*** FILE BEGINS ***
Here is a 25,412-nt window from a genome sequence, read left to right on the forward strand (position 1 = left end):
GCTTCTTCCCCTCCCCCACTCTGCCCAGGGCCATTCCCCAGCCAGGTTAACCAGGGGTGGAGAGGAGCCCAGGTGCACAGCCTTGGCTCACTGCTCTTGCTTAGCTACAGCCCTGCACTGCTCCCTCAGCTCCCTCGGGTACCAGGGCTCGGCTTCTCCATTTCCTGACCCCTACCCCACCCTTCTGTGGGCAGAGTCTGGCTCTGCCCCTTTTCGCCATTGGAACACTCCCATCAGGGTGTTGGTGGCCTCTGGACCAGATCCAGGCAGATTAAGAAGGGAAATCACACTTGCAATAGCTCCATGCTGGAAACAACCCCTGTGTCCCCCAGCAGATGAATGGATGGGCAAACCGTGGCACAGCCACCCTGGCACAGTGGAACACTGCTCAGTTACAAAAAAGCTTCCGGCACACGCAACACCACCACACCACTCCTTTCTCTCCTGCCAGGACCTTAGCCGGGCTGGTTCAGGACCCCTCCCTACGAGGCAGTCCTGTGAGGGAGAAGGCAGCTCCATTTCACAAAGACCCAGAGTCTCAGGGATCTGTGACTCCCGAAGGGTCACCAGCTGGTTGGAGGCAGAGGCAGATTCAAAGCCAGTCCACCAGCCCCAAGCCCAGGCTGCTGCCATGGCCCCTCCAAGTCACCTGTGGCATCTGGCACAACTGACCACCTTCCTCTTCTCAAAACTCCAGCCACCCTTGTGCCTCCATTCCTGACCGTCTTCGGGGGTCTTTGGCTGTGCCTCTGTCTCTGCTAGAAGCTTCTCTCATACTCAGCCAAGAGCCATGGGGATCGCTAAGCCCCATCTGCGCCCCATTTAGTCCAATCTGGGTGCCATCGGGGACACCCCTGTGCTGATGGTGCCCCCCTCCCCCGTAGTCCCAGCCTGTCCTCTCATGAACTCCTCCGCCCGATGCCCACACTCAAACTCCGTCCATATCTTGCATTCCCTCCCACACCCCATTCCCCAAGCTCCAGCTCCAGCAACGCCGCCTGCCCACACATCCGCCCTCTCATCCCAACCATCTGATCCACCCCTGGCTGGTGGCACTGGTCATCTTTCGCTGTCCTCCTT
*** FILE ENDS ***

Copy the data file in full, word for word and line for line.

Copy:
Here is a 25,412-nt window from a genome sequence, read left to right on the forward strand (position 1 = left end):
GCTTCTTCCCCTCCCCCACTCTGCCCAGGGCCATTCCCCAGCCAGGTTAACCAGGGGTGGAGAGGAGCCCAGGTGCACAGCCTTGGCTCACTGCTCTTGCTTAGCTACAGCCCTGCACTGCTCCCTCAGCTCCCTCGGGTACCAGGGCTCGGCTTCTCCATTTCCTGACCCCTACCCCACCCTTCTGTGGGCAGAGTCTGGCTCTGCCCCTTTTCGCCATTGGAACACTCCCATCAGGGTGTTGGTGGCCTCTGGACCAGATCCAGGCAGATTAAGAAGGGAAATCACACTTGCAATAGCTCCATGCTGGAAACAACCCCTGTGTCCCCCAGCAGATGAATGGATGGGCAAACCGTGGCACAGCCACCCTGGCACAGTGGAACACTGCTCAGTTACAAAAAAGCTTCCGGCACACGCAACACCACCACACCACTCCTTTCTCTCCTGCCAGGACCTTAGCCGGGCTGGTTCAGGACCCCTCCCTACGAGGCAGTCCTGTGAGGGAGAAGGCAGCTCCATTTCACAAAGACCCAGAGTCTCAGGGATCTGTGACTCCCGAAGGGTCACCAGCTGGTTGGAGGCAGAGGCAGATTCAAAGCCAGTCCACCAGCCCCAAGCCCAGGCTGCTGCCATGGCCCCTCCAAGTCACCTGTGGCATCTGGCACAACTGACCACCTTCCTCTTCTCAAAACTCCAGCCACCCTTGTGCCTCCATTCCTGACCGTCTTCGGGGGTCTTTGGCTGTGCCTCTGTCTCTGCTAGAAGCTTCTCTCATACTCAGCCAAGAGCCATGGGGATCGCTAAGCCCCATCTGCGCCCCATTTAGTCCAATCTGGGTGCCATCGGGGACACCCCTGTGCTGATGGTGCCCCCCTCCCCCGTAGTCCCAGCCTGTCCTCTCATGAACTCCTCCGCCCGATGCCCACACTCAAACTCCGTCCATATCTTGCATTCCCTCCCACACCCCATTCCCCAAGCTCCAGCTCCAGCAACGCCGCCTGCCCACACATCCGCCCTCTCATCCCAACCATCTGATCCACCCCTGGCTGGTGGCACTGGTCATCTTTCGCTGTCCTCCTT